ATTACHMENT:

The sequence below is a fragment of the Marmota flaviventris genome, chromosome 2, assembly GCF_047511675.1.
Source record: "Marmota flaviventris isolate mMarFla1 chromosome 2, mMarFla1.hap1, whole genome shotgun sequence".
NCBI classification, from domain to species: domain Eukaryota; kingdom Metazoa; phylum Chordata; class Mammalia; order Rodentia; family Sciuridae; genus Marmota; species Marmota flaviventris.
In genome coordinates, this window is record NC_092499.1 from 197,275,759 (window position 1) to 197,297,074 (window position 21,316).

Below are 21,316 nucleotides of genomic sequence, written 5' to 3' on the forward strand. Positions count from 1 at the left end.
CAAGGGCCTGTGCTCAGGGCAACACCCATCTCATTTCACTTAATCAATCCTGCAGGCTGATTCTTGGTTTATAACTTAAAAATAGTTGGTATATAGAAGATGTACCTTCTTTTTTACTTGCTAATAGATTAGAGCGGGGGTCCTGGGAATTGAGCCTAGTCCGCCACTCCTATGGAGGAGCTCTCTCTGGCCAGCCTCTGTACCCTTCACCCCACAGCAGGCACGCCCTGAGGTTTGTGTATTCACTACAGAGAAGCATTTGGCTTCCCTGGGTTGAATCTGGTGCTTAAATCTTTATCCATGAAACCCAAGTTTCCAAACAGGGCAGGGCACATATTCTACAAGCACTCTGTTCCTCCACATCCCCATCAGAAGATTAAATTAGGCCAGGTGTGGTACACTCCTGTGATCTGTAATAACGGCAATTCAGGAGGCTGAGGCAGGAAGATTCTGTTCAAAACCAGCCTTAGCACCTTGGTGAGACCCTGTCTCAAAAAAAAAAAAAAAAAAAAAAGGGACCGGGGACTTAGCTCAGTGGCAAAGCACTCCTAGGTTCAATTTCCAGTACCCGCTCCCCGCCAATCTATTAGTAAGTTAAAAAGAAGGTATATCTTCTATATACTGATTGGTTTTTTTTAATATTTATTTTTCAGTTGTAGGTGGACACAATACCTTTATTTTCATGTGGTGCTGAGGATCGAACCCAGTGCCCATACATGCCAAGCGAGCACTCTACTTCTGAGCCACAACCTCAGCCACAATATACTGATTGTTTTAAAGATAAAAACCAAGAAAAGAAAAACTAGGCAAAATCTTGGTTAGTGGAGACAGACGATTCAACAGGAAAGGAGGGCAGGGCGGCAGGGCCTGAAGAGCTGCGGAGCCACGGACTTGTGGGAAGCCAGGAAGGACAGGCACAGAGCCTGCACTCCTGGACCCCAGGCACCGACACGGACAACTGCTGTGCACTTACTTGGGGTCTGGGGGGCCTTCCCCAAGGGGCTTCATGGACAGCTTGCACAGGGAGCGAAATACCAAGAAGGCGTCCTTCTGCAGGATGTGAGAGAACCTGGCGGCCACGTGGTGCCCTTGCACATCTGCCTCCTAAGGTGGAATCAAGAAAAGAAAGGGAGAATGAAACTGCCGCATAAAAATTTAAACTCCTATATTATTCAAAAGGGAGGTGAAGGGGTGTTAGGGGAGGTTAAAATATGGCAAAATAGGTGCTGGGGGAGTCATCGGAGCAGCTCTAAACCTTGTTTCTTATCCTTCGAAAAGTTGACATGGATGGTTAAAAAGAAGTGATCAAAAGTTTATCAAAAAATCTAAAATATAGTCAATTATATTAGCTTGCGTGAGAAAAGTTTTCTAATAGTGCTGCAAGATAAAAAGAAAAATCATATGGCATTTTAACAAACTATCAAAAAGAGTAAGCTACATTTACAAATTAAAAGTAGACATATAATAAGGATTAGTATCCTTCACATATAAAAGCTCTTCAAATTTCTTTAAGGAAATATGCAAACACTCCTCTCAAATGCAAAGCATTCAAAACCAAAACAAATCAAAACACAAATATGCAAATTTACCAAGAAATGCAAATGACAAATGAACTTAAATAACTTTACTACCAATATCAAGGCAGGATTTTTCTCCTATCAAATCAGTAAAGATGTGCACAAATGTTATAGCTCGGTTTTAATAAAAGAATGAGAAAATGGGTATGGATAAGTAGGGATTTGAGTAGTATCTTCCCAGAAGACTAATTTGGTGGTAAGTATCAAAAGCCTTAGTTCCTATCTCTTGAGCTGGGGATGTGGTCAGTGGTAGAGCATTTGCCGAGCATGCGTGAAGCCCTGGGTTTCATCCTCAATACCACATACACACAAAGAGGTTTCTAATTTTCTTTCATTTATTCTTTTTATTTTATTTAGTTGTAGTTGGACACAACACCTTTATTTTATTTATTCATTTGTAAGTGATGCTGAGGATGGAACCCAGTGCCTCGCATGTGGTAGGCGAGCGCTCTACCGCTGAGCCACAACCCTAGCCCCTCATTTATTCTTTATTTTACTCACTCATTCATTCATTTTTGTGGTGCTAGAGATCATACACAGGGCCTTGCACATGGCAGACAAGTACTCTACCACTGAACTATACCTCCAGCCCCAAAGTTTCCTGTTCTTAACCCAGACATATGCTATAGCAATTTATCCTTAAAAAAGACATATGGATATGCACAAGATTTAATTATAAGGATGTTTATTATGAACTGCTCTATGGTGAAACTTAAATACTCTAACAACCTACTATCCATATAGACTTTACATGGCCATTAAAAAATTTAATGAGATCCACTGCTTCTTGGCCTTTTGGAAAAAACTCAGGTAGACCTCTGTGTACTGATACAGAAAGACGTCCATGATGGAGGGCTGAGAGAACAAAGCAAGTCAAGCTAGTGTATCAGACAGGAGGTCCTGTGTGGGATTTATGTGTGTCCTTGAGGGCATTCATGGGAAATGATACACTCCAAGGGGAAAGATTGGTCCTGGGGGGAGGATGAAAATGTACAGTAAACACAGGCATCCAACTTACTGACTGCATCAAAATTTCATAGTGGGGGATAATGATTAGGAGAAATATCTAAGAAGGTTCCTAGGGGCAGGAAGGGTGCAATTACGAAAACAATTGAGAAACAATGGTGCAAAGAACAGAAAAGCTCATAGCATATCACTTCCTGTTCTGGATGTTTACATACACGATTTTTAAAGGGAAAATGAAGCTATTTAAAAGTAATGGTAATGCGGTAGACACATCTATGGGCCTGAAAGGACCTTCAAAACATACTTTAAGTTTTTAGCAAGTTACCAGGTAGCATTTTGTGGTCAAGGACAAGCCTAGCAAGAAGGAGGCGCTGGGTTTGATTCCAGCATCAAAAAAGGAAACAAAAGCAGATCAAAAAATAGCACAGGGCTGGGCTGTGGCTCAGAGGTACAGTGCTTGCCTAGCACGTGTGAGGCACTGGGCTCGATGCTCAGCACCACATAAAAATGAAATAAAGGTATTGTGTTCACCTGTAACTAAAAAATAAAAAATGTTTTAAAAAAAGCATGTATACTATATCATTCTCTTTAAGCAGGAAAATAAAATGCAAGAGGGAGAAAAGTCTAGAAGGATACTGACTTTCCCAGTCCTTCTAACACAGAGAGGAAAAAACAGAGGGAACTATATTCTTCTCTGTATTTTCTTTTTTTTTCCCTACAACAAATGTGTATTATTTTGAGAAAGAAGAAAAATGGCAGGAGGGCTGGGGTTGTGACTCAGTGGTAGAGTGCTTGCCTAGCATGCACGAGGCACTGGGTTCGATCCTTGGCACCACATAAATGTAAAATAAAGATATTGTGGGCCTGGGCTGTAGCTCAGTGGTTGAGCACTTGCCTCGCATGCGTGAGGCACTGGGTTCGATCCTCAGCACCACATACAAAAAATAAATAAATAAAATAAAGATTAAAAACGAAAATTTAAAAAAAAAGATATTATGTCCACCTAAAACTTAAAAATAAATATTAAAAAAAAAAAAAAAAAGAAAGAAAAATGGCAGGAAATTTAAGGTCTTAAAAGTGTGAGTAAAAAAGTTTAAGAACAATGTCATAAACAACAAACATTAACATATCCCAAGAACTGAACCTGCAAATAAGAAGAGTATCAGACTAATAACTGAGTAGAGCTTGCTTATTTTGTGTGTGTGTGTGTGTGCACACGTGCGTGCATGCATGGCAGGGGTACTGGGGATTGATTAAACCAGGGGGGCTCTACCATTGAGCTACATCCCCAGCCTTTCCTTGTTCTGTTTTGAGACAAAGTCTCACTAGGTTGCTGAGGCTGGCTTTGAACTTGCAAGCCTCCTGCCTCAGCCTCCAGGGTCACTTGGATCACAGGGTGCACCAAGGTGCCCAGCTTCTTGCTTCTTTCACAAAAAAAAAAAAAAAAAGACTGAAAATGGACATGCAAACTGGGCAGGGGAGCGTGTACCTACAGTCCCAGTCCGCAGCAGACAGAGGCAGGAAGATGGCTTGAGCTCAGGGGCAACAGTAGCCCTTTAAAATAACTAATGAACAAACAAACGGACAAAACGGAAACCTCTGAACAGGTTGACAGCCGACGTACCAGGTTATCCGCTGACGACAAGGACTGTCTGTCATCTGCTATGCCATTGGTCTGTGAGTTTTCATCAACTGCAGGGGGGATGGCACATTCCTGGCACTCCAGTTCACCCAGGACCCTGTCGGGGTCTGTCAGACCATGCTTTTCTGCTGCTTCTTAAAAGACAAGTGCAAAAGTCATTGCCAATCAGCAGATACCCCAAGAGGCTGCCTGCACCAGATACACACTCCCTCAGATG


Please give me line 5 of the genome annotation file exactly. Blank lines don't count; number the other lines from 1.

Below are 21,316 nucleotides of genomic sequence, written 5' to 3' on the forward strand. Positions count from 1 at the left end.